Afterwards, I just grabbed one of the nearest UFOs-- the Old-Fashioned Granny Square Afghan. I've been working on it ever since, one square at a time. With the two pieces joined, it's getting to a decent size, but I think I'll set it aside again, for a while. It's just too hot to have on my lap, and since it's a JAYGo project, the last round of every square means melting under heavy layers of acrylic.
(If I were particularly eager to have it finished soon, I'd try a tip I've seen online about putting the blanket on a table. This keeps the bulk of the blanket off your lap, which helps keep you cool. Of course, that's often not the most comfortable place to sit while you stitch, so it's a trade-off.)
I'm also running into a bit of rut, color-wise, since it's a scrap project, and I have a limited palette of scraps, at the moment. If I set it aside a little longer, maybe another few new colors can be tossed into the mix.
Quibbles aside, I was loving making those granny squares. There's something soothing about them. They're a wonderful comfort project-- repetitive, but with plenty of room for playing around with color, if you're so inclined. I find that I don't get bored making the same easy square over and over again, so long as I can make them in a variety of color combinations. If I had to make a whole blanket's worth of granny squares in the same exact scheme, however... Not interested.
- - - - - - -
Back before I got started on working through the UFO backlog, I'd set out the materials and tools for my third Meret. They've been waiting all this time, and now there's enough of a dent in the mountain of WIPs that I feel justified in starting something new, so Saturday afternoon, I cast on and started knitting.
The first time I made this pattern, it turned out far too small-- maybe even child-size-- though I'd cast on 80 stitches, which should've been "medium", according to the pattern-- and I'd added a repeat to increase the slouch. (No, I didn't check my gauge. But I... just don't swatch. I don't think I ever have. I probably need to start, though, for things like hats.)
...Anyway, I kept the hat. I may have someone I can give it to, when the weather turns cooler.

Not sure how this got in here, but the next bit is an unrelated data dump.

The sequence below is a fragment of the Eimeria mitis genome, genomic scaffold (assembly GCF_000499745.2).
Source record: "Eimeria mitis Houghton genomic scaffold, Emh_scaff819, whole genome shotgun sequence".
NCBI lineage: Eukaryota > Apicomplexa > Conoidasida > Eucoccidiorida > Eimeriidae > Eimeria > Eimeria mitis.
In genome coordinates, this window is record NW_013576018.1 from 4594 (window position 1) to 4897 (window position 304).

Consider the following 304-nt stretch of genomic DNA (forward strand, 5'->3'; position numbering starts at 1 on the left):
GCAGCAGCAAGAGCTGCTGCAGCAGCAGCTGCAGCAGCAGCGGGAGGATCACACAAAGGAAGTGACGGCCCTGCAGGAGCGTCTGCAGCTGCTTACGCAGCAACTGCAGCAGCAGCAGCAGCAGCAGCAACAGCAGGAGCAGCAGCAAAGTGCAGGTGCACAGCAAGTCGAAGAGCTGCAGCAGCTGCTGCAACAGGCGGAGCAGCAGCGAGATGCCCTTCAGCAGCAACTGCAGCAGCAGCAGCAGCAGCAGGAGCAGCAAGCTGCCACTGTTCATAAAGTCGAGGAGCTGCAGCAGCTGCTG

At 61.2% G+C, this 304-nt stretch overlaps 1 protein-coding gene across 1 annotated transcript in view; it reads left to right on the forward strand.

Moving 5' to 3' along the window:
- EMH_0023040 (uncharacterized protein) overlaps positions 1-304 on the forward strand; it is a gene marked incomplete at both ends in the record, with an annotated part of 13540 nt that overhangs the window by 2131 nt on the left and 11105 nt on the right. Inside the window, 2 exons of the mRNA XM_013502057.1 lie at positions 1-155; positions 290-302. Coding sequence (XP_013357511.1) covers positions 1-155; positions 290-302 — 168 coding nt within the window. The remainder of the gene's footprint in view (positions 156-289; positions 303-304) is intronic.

Now that I knew the pattern, it was easy to try it again. This time I made it "extra-large"-- that is, even larger than the "large" version in the pattern. I cast on 96 stitches and worked three repeats (instead of the two called for in the "large" pattern instructions). Well, at least that hat wasn't too small. In fact, it was probably a bit too big (and this from a person with a fairly large head). I'm not sure the intended recipient would want such a slouchy, loose hat, but I set it aside. (I might end up keeping that one for myself.)
For this "third time's the charm" version, I'm working the pattern's version of "large". The plan is to follow the pattern exactly, but if it looks small, I might add another repeat. I cast on 88 stitches, according to pattern, and we'll see what happens.
The first two hats were knit from the same yarn-- Patons Classic Wool-- but for this one, I thought I'd try something different (mainly because I ran out of Classic Wool and would like to work from stash). It's 100% wool reclaimed from a sweater and over-dyed for a kettle-dyed effect. Greens and blue-greens. I like the colors, but when I was casting on, it felt a little "dry". Now that I'm in the body of the hat, it seems nicer, but when the hat's done, maybe I'll give it a conditioning treatment.
Here's the hat so far:
I don't love the way my 1x1 ribbing came out. It looks clunky, but maybe a little evening out during washing and blocking will help.
Now I'm at the point that I have to decide if it needs another repeat for extra slouch. I'm leaning toward no extra slouch, as it feels pretty big already.
This pattern works up quickly and is a fun knit. (Oh, and it's free!) Highly recommended for an easy beret.